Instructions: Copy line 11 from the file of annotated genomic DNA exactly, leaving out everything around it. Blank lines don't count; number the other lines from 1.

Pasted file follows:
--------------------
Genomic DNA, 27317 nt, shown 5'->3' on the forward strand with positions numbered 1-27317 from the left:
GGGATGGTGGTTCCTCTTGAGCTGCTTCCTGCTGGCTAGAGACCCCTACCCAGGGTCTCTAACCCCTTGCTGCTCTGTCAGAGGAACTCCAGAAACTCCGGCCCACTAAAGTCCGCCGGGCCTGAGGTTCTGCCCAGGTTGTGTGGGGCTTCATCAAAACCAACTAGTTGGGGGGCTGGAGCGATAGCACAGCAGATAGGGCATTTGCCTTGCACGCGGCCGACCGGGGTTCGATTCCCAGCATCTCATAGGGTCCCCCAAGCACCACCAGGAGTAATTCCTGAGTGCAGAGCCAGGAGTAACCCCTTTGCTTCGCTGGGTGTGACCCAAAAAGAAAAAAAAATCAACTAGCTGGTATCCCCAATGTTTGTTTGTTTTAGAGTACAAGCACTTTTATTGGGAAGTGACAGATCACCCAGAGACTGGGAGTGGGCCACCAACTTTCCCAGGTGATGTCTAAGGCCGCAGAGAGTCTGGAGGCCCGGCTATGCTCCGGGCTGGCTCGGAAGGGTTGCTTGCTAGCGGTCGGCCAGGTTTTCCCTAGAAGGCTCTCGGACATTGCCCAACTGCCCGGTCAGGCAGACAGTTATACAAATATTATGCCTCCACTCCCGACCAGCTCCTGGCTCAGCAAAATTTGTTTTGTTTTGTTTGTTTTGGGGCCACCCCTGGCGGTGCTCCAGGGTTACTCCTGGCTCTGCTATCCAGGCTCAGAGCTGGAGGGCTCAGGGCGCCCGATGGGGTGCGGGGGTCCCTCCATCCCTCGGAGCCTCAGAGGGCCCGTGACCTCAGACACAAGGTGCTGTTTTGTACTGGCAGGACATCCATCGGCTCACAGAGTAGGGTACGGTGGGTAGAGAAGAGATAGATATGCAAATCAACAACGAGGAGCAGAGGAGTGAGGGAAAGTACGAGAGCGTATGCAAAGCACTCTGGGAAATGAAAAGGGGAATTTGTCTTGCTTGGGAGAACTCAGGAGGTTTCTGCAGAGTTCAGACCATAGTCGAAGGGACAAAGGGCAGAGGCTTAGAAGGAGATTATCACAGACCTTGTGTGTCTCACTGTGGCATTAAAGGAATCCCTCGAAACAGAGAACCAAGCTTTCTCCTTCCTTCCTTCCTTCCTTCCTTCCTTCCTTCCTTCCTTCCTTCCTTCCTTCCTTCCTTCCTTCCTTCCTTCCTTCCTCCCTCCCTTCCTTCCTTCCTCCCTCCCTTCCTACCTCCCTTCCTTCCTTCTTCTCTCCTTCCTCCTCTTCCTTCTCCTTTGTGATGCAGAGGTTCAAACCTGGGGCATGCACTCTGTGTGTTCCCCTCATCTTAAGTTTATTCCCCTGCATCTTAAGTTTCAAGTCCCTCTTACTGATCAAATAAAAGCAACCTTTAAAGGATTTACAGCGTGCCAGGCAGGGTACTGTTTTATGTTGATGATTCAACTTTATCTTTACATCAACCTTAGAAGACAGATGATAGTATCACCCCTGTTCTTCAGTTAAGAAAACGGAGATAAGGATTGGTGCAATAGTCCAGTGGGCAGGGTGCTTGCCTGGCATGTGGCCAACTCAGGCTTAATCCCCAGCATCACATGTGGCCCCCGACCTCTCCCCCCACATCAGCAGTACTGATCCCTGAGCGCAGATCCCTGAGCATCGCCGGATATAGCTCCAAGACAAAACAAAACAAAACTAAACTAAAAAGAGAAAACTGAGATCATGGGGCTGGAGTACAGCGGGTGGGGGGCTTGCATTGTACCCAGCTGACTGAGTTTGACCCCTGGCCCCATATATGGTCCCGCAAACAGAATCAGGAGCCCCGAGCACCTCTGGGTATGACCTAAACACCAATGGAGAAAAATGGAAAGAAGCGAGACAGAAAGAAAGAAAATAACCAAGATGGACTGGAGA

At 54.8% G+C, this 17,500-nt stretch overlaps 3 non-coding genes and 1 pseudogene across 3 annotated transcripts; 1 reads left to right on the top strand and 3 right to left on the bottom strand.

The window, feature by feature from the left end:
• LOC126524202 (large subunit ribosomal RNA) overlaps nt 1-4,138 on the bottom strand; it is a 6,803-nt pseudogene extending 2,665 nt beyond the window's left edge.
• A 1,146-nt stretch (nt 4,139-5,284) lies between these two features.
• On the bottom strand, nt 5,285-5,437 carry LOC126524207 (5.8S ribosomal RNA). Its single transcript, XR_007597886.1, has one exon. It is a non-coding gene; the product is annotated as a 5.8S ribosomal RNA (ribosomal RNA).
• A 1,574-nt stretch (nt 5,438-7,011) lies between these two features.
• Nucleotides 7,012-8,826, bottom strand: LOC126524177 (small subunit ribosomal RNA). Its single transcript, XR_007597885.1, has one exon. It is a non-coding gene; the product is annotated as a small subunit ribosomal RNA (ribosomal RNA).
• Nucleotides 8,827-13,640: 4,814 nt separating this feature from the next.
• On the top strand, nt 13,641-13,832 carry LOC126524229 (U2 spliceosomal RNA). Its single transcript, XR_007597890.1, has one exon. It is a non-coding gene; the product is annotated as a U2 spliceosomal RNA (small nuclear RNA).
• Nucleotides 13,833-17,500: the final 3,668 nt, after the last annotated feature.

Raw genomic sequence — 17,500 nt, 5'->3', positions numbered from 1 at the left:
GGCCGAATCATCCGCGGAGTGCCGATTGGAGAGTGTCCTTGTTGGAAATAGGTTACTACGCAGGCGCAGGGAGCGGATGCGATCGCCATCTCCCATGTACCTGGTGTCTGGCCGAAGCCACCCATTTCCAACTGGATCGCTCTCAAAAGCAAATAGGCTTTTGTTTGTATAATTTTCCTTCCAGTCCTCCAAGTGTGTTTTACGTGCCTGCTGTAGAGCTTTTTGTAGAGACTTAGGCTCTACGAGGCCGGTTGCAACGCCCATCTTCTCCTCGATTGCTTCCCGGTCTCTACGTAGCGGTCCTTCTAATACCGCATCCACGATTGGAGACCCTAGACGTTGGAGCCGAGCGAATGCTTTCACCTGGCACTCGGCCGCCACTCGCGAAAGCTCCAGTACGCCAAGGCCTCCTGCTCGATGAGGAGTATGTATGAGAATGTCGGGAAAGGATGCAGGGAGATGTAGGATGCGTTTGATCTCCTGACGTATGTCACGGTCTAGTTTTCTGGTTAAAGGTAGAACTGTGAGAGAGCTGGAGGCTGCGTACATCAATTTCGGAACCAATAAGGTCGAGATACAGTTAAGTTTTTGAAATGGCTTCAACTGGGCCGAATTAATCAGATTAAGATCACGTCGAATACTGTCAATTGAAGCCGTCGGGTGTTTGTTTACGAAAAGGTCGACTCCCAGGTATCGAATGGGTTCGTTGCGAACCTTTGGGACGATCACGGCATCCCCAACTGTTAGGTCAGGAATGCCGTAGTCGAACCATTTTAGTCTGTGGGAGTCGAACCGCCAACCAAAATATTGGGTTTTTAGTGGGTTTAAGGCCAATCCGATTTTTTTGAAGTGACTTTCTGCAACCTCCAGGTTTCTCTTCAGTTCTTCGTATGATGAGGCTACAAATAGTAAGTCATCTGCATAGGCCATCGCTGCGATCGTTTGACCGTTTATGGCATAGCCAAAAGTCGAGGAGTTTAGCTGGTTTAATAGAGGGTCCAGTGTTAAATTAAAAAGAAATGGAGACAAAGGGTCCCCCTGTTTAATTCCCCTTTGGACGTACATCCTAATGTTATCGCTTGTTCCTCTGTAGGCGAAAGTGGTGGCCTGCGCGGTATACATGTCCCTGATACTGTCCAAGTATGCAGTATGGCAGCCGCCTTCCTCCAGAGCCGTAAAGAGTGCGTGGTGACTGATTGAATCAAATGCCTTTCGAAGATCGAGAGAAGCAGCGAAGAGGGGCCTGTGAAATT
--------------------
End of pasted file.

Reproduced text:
• On the top strand, nt 13,641-13,832 carry LOC126524229 (U2 spliceosomal RNA). Its single transcript, XR_007597890.1, has one exon. It is a non-coding gene; the product is annotated as a U2 spliceosomal RNA (small nuclear RNA).